3. The DC circuit breaker according to claim 2, wherein when a fault occurs at the one side on the DC transmission line, in a state in which the mechanical switch is open and the second bidirectional switching device is in an OFF state, the first unidirectional switching device is turned on such that the capacitor is charged to a voltage Vc through LC resonance in the capacitor and the reactor, and subsequently the first unidirectional switching device is turned off and the first power semiconductor switch of the first bidirectional switching device and a third power semiconductor switch of the second bidirectional switching device are turned on such that a current is supplied through a closed circuit of the first power semiconductor switch and the third power semiconductor switch due to the voltage Vc charged in the capacitor, thereby preventing a current from being supplied to the mechanical switch.
4. The DC circuit breaker according to claim 3, wherein when a fault occurs at the one side on the DC transmission line, opening the mechanical switch and changing the capacitor to the voltage −Vc through the first unidirectional switching device that is turned on are simultaneously performed, or sequentially performed in this order or in a reverse order.
5. The DC circuit breaker according to claim 3, wherein as a current is supplied to the first power semiconductor switch, a transient recovery voltage generated in the mechanical switch is lowered by a reverse voltage applied between terminals of the mechanical switch.
6. The DC circuit breaker according to claim 2, wherein when a fault occurs at the remaining side on the DC transmission line, the mechanical switch is opened and the second power semiconductor switch of the first bidirectional switching device and a fourth power semiconductor switch of the second bidirectional switching device are turned on such that a current is supplied through a closed circuit of the second power semiconductor switch and the fourth power semiconductor switch due to a voltage +Vc charged in the capacitor, thereby preventing a current from being supplied to the mechanical switch.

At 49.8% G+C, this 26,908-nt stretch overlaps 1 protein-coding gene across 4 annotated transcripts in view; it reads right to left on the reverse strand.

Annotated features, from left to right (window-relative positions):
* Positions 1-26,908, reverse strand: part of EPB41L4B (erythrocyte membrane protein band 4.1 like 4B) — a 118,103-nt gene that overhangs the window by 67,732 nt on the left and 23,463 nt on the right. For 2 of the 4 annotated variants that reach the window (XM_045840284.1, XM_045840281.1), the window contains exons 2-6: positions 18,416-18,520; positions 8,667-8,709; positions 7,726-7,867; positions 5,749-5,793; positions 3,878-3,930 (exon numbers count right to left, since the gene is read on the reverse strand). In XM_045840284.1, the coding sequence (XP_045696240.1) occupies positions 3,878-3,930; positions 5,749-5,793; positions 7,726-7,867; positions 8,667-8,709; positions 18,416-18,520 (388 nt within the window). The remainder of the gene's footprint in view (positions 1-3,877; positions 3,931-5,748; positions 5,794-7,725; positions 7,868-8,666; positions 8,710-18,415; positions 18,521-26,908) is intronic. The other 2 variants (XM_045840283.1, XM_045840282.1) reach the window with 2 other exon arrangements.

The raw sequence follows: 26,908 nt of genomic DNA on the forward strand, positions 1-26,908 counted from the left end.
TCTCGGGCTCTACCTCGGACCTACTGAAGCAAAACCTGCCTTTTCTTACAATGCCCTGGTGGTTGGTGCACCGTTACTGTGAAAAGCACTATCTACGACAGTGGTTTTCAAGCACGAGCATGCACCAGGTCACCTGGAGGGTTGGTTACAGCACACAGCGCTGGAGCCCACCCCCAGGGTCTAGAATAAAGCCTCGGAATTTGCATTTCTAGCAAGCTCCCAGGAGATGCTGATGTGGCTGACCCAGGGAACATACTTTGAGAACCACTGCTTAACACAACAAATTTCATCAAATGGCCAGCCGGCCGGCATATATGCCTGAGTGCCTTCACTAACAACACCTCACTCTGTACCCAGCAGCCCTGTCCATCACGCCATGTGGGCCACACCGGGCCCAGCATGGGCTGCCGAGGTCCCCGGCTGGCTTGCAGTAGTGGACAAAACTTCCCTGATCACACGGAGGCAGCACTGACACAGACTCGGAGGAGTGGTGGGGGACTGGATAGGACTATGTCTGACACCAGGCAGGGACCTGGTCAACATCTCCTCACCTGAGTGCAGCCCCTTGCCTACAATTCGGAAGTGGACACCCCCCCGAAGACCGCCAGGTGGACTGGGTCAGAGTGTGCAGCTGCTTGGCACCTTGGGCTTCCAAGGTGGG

7. The DC circuit breaker according to claim 6, wherein when a fault occurs at the remaining side on the DC transmission line, opening the mechanical switch and supplying the current through the closed circuit of the second power semiconductor switch and the fourth power semiconductor switch using the voltage +Vc stored in the capacitor are simultaneously performed or sequentially performed in this order or a reverse order.
8. The DC circuit breaker according to claim 6, wherein as a current is supplied to the power semiconductor switch, a transient recovery voltage generated in the mechanical switch is lowered by a reverse voltage applied between terminals of the mechanical switch.
9. The DC circuit breaker according to claim 6, further comprising a second unidirectional switching device connected in parallel with the first unidirectional switching device and switching a current flowing in a reverse direction with respect to the current switched by the first unidirectional switching device to induce LC resonance in the LC circuit.
10. The DC circuit breaker according to claim 9, wherein after a fault current is interrupted in the mechanical switch, the second unidirectional switching device is turned on such that the capacitor is charged to a voltage −Vc through the LC resonance in the capacitor and the reactor.
11. The DC circuit breaker according to claim 1, further comprising a resistor installed between a ground and a contact point between the LC circuit and the second bidirectional switching device.
US15/540,982 2014-12-29 2015-12-24 DC circuit breaker Active 2036-08-12 US10476255B2 (en)

Priority Applications (3)

Application Number Priority Date Filing Date Title
KR1020140192743A KR101652937B1 (en) 2014-12-29 2014-12-29 DC circuit breaker
KR10-2014-0192743 2014-12-29
PCT/KR2015/014296 WO2016108530A1 (en) 2014-12-29 2015-12-24 Dc circuit breaker

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KR101652937B1 (en) 2016-09-01
EP3242310B1 (en) 2019-05-29